Health monitoring should account for diversity of people with a migration background

Issue 3/2019 of the Journal of Health Monitoring presents new data on the health of children and adolescents with a migration background and describes the progress that has been made in establishing migration-sensitive health monitoring at the Robert Koch Institute (RKI).

Further developing methods and shaping scientific standards are of particular importance for the tasks of the RKI."

Professor Lothar H. Wieler, president, Robert Koch Institute

The RKI uses large surveys to analyze long-term trends in population health. 'Health monitoring should reflect population diversity' emphasizes Wieler, 'therefore, it is important that the German Federal Ministry of Health supports activities to increase the participation of people with a migration background in health surveys.' More than 20% of the people living in Germany have a migration background; this means that either they or at least one of their parents were born without German citizenship. Over one third of minors have a migration background.

People with a migration background are a highly heterogeneous group. Accounting for the diversity of people with a migration background and simultaneously ensuring comparability of different data sources presents a significant challenge. People with a migration background also participate less frequently in surveys, partly because of language barriers but also due to concerns about sensitive questions. Therefore, a migration-sensitive approach is essential in order to better involve people with a migration background in health surveys. In the German Health Interview and Examination Survey for Children and Adolescents (KiGGS), which is unique in Germany, this was realized during the baseline study (2003-2006) and KiGGS Wave 2 (2014-2017).

For the most recent analysis of the health situation, not only the migration background of the children and adolescents was taken into account, but also the length of stay of the parents in Germany, the language spoken at home and the socioeconomic status of the family. The latest issue of the Journal of Health Monitoring presents results from four health indicators for the 11 to 17 years age group: self-assessed general health, the utilization of pediatric and general medical services, overweight, and risky alcohol consumption. Regarding general health, for example, no differences were identified between 11- to 17-year-olds with and without a migration background. The vast majority of participants assessed their general health as very good or good.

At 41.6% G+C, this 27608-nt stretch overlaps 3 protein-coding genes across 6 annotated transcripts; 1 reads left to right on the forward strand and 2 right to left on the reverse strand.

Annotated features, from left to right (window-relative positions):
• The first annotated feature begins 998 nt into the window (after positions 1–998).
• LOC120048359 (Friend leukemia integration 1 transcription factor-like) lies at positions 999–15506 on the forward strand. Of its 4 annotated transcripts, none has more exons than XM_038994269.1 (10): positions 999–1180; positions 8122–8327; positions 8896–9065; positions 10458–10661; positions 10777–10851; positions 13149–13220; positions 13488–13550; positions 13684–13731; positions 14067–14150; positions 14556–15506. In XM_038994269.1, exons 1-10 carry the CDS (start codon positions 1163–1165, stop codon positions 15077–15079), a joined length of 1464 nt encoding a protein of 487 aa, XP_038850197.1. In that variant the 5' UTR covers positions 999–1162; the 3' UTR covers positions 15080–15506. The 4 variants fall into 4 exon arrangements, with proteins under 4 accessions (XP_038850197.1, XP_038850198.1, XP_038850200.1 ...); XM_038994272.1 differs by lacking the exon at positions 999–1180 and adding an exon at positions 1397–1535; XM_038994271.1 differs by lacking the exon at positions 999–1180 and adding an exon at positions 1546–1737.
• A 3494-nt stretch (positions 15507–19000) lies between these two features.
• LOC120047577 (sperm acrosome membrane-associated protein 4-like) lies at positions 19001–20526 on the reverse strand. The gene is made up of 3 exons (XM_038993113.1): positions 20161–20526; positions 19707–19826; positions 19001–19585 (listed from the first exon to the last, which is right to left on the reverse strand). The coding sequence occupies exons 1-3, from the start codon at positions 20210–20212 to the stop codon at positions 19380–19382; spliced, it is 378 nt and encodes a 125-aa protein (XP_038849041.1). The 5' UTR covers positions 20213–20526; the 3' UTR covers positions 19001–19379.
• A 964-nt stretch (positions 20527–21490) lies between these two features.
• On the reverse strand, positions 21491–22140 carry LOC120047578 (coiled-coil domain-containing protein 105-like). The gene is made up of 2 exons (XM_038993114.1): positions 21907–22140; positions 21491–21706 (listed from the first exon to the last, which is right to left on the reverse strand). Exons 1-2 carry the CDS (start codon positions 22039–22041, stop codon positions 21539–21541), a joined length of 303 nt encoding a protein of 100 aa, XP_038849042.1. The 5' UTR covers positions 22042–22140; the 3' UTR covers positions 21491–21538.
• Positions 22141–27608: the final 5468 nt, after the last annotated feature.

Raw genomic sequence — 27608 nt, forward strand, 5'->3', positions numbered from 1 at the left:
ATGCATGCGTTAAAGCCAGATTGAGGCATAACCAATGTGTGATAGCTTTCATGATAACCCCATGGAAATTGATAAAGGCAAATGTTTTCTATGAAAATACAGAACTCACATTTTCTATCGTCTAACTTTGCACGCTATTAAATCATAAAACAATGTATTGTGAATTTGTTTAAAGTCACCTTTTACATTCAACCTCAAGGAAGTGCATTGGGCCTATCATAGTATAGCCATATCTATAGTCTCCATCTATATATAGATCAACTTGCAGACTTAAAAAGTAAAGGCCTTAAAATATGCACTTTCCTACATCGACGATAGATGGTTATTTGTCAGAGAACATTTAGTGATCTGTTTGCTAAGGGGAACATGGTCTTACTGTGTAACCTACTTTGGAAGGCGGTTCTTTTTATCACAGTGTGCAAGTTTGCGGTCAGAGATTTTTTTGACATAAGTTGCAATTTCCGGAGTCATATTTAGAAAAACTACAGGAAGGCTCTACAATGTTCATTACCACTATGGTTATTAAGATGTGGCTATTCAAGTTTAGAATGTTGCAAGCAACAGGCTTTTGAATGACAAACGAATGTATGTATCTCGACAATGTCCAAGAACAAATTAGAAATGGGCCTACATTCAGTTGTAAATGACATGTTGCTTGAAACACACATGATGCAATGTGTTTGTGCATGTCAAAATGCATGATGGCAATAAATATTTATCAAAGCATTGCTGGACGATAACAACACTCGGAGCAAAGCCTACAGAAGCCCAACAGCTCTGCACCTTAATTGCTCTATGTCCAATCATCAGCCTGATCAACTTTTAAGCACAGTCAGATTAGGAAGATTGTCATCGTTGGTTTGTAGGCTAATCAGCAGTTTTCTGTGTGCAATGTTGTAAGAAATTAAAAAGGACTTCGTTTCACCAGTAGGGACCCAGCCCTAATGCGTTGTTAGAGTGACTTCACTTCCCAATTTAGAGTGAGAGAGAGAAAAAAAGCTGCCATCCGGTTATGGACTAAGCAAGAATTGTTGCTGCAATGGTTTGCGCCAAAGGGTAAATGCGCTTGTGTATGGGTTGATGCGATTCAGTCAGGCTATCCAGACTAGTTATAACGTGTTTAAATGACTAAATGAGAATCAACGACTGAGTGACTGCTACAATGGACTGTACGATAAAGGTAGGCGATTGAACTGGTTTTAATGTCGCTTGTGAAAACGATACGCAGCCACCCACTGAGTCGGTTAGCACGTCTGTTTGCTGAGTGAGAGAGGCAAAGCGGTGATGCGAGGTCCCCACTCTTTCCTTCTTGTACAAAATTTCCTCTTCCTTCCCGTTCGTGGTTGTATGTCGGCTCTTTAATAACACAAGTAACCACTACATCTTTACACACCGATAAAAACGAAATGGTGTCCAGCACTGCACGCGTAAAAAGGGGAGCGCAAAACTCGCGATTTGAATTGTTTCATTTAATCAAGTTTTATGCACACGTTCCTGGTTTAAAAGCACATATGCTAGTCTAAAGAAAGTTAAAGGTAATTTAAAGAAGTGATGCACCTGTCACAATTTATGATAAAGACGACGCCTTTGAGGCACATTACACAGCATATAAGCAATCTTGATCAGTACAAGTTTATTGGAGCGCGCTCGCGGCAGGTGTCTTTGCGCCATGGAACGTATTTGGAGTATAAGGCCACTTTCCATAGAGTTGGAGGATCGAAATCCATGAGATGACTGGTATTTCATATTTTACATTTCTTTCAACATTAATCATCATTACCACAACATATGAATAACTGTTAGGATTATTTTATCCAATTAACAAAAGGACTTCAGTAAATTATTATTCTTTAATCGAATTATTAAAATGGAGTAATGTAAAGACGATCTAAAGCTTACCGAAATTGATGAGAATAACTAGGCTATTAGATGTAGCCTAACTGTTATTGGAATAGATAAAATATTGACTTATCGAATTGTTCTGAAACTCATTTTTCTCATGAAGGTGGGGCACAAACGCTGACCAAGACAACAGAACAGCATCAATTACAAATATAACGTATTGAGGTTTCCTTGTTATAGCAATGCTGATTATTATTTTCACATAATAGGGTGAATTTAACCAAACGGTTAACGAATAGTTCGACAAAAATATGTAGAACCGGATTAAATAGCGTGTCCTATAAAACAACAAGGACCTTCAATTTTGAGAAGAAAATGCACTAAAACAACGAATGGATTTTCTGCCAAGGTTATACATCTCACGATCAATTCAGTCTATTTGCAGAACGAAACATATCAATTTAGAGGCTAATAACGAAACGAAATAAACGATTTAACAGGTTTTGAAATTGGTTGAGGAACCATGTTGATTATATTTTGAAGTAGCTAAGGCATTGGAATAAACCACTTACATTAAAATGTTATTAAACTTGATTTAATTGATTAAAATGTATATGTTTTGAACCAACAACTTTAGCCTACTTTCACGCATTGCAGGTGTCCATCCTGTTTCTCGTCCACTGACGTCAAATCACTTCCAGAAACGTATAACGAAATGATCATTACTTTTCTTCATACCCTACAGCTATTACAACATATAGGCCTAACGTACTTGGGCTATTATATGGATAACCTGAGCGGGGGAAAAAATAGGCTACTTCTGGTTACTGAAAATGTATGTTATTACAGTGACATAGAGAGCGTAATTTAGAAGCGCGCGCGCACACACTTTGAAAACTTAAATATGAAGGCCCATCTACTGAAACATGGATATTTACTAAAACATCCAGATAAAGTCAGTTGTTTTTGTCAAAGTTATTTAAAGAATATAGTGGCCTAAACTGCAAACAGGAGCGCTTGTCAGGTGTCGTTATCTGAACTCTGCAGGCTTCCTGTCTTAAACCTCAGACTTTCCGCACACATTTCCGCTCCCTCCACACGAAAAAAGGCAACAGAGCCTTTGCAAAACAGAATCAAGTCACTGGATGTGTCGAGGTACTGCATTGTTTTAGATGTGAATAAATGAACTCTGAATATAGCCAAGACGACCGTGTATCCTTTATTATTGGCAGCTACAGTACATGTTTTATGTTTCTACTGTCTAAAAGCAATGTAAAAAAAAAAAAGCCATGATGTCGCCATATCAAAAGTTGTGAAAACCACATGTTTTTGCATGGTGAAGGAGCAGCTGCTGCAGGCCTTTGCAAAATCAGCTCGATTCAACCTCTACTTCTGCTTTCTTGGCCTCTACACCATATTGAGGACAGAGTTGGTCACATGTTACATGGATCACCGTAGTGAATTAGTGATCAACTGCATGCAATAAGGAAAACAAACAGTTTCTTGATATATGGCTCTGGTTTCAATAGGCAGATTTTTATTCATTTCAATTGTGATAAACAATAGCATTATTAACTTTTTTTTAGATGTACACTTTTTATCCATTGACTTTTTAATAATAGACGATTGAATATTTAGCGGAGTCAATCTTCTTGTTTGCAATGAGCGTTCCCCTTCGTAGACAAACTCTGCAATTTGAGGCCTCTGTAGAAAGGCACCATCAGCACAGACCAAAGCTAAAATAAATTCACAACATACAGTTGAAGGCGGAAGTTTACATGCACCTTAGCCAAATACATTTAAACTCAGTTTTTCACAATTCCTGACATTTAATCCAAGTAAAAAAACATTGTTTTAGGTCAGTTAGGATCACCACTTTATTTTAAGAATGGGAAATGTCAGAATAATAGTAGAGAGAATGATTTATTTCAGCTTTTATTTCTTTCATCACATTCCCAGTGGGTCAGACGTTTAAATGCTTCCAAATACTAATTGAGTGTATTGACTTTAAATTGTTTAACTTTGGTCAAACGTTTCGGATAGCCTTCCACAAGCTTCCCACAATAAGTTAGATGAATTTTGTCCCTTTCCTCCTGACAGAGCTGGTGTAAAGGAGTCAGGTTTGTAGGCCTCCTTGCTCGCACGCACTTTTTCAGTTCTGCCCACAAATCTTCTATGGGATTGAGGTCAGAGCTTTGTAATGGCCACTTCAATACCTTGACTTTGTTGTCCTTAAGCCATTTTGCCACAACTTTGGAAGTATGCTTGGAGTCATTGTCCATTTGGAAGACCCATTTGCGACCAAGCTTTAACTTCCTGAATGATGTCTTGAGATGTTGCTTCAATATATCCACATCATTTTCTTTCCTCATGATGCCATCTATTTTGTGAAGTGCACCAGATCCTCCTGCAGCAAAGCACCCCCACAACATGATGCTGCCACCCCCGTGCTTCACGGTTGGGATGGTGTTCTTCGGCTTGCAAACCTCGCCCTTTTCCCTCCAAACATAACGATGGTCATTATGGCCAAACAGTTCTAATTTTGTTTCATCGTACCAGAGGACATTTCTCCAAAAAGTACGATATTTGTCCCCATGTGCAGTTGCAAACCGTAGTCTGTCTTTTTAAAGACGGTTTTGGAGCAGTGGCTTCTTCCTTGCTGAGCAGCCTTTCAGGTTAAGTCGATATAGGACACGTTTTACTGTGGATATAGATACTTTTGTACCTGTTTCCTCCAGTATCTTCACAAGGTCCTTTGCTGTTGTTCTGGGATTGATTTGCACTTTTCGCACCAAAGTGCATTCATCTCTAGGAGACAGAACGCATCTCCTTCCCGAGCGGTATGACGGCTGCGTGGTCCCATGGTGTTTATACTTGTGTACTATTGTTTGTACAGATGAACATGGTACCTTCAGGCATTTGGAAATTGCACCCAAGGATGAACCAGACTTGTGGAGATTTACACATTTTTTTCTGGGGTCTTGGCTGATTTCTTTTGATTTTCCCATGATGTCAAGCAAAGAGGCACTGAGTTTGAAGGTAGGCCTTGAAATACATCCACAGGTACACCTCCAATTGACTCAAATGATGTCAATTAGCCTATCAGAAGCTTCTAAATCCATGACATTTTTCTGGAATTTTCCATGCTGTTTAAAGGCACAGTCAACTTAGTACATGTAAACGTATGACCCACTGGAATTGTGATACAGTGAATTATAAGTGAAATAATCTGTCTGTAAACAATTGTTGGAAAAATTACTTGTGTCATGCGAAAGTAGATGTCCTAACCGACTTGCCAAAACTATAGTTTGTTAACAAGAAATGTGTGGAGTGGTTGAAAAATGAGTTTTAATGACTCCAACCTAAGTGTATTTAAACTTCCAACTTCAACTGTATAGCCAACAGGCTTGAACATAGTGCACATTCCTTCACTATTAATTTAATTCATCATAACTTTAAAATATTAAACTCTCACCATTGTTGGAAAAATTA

People with a migration background will also be better included in future health surveys of the adult population. The IMIRA project (Improving Health Monitoring in Migrant Populations, www.rki.de/imira), which will be completed by the end of 2019, provides a basis for improving participation. The issue presents experiences with new concepts for migration-sensitive health monitoring. Feasibility studies have shown, for example, that increased personal contact and video interpreting improve the inclusion of hard-to-reach populations.

Numerous associations exist between migration and health. Immigrants who have recently arrived are often in particularly good health (the 'healthy migrant effect'). However, unfavorable working conditions and difficult socioeconomic situations can lead to deterioration in health.

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